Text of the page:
Current Release: J-Shadow's Final Departure is out via Keysound. Get the limited vinyl at boomkat.
Recommendations: A picture of Dorian Gray by Oscar Wilde; ‘Showreel, pt. 2’ by Djrum
If you enjoyed this interview with J-Shadow, visit him on Soundcloud for more music.
When did you start writing/producing/playing music and what or who were your early passions and influences? What was it about music and/or sound that drew you to it?
From a young age I was classically trained and studied music theory. I was drawn to the technical aspects in which notes, scales and chords are structured and relate to each other. Using this as a foundation, I trained to play back by ear, whether it would be something I would hear through radio or advert on television.
My love for music production spawned much later across the spectrum of UK bass music and its experimental excursions.
When I listen to music, I see shapes, objects and colours. What happens in your body when you're listening and how does it influence your approach to creativity?
I believe that the interpretation of music is largely a subjective experience where the physiological processes underlying the conscious and subconscious vary between listeners. This can be tethered to its emotive qualities, chord patterns, harmonies, stylistic performance and beyond. I feel that it is also important to consider where it sits within a social context or the place in time from where the memories and feelings were forged.
Depending on the composition played, music can evoke a range of emotions from their associated memories, some of which can be traumatic and others healing (e.g. revisiting old tracks for those with advanced dementia).
Occasionally my mind will create visual landscapes or fluctuant geometric patterns to match the auditory experience. This often guides my approach to production in creating sounds that resemble a certain concept or theme that I am attempting to convey. I find that drives the search for widespread sources and to collate these ideas into a collective narrative, many of which lie beyond music alone.
How would you describe your development as an artist in terms of interests and challenges, searching for a personal voice, as well as breakthroughs?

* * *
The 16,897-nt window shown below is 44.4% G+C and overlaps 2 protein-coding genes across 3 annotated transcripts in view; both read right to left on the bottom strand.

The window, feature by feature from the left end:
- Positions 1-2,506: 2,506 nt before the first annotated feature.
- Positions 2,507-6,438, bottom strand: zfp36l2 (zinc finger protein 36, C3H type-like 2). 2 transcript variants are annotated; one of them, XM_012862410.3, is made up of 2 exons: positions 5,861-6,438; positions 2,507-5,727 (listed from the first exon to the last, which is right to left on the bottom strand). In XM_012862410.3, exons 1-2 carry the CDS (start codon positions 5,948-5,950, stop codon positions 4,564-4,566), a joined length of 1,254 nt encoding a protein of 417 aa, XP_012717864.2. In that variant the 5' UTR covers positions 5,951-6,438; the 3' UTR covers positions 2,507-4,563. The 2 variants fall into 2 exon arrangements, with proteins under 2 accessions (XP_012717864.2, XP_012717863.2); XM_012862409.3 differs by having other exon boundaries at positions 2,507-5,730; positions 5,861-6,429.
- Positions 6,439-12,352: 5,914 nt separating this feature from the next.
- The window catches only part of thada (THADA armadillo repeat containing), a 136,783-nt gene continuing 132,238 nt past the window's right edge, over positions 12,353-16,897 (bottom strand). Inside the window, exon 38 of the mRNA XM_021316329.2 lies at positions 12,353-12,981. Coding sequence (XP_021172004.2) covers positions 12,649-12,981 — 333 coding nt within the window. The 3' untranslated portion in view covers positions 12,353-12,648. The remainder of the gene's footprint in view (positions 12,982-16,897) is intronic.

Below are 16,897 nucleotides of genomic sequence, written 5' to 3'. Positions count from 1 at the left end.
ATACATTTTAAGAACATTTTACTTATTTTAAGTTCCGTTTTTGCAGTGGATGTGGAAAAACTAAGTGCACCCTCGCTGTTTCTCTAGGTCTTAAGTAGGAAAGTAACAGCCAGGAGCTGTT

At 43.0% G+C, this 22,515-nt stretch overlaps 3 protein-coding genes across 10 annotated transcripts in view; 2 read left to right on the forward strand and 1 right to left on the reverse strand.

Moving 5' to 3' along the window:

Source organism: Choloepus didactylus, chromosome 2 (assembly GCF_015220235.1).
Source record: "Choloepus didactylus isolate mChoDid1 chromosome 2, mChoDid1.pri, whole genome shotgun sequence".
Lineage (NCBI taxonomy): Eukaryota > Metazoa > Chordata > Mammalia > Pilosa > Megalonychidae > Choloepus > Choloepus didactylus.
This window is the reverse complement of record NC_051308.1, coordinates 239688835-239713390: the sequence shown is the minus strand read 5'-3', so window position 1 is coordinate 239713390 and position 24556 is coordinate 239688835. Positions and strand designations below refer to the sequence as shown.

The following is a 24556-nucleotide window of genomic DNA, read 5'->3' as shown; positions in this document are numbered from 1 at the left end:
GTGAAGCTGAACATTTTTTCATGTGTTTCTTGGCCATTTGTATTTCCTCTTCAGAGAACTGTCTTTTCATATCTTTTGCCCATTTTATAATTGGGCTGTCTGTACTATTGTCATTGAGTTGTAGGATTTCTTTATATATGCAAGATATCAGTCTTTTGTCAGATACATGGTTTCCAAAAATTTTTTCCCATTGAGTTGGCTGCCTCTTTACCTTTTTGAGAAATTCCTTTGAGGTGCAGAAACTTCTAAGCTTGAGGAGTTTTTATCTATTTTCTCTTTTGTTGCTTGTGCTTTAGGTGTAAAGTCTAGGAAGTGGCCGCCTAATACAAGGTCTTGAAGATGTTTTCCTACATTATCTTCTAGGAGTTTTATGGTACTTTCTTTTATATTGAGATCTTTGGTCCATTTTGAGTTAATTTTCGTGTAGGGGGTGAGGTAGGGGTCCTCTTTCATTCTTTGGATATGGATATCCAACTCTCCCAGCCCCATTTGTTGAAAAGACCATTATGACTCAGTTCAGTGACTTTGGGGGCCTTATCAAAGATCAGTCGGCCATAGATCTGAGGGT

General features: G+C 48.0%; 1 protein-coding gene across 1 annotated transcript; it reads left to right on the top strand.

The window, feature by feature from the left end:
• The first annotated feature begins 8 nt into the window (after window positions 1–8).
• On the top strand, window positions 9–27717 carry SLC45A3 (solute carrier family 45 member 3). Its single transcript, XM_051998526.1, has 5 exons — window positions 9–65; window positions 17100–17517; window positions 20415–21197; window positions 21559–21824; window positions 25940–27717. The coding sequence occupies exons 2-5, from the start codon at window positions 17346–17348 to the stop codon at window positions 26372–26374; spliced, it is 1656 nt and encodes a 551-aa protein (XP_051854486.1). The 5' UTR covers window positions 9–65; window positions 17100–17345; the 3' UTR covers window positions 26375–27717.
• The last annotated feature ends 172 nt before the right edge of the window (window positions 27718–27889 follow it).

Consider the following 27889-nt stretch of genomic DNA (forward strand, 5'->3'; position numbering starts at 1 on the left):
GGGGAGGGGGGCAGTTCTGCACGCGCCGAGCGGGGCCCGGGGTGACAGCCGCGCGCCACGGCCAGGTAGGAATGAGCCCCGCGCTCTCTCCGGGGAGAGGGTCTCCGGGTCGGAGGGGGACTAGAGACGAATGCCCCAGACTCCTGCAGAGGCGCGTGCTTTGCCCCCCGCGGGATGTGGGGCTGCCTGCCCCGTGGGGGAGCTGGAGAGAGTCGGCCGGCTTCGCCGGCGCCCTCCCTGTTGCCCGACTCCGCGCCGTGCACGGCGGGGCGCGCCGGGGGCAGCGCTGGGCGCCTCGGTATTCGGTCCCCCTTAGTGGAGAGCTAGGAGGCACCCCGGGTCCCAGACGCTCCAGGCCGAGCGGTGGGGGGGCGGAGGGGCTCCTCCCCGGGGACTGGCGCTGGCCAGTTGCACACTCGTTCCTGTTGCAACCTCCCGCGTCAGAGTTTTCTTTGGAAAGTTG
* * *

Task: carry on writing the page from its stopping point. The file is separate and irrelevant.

I am somebody who loves to learn. Particularly at an age where we are exposed to vast streams of information at a click of a button, I am as curious as I am humbled by how lucky we are to have open access to these wonders.
I find that my development in music has been an extension of my personal journey of knowledge and discovery. Perhaps there are many artists who feel the same in finding a voice within music production to express their passions and values.
I am sure that we are channelling a vision to put our distinct stories out there, forever stamped in time. However, I find that it can be easy to become too comfortable with a particular workflow and eventually regress. Without the onus to keep pushing and evolving ourselves we may never reach more breakthroughs.
This is something that I have been all too guilty of and a challenge that I will internally chase.
Tell me a bit about your sense of identity and how it influences both your preferences as a listener and your creativity as an artist, please.
I feel that sense of identity is derived from not only how we see ourselves but also how others do. Although the notion of free will is eternally debated, we are still inevitably a product of our surroundings. We may act out of inherited predisposition but there is more to how we are wired up from each and every experience.
My inclination and identity have been fundamentally drawn to my homeland so a lot is owed through the lens of UK culture, which in itself is built from a myriad of influences. Nevertheless, as a listener, it is refreshing to extrapolate styles from all across the globe and to become awestruck by an enriching, vibrant world of musical heritage.
What, would you say, are the key ideas behind your approach to music and art?